Dyatlov Pass Incident: A Frightening Russian Mystery -- Solved?

By Jacob Shelton
A view of the tent as the rescuers found it on Feb. 26, 1959. The tent had been cut open from inside, and most of the campers had fled in socks or barefoot. Source: Wikimedia Commons

Mass psychosis, ice slabs, nuclear fallout, UFOs and a Yeti, the Dyatlov Pass Incident, named for the 23-year-old leader of this failed camping trip, remains one of the 20th century's deepest mysteries. The mystery concerns nine friends who traveled into the Russian wilderness to reach Mount Ortorten in 1959 and never came back. Sleuths have obsessed over the details -- such as they were -- of the incident for decades, without ever reaching a consensus explanation, but in 2021 we may have our best one yet, thanks to Disney's Frozen and Ford crash test data.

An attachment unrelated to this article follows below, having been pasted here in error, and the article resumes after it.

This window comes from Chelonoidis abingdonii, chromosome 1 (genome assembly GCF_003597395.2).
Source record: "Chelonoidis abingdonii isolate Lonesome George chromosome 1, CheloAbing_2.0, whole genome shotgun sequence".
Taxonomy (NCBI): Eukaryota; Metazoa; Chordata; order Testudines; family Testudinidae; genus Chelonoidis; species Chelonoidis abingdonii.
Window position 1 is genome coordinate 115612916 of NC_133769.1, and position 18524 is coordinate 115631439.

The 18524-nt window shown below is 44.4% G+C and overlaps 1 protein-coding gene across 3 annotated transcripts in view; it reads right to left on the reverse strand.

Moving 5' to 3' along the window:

In 2020, the Russian government released a report with substantial evidence pointing towards avalanche as the culprit in the deaths of these hikers, but an avalanche doesn't really explain all of the strange facts surrounding this story. And let's be honest -- Russian officials saying "We investigated it and this is what happened" isn't the most satisfying announcement. If sweeping inconvenient details under the rug were an Olympic event, the Russians (and their Soviet predecessors) would take the gold medal every time.

But then came Frozen, and the Ford crash test data.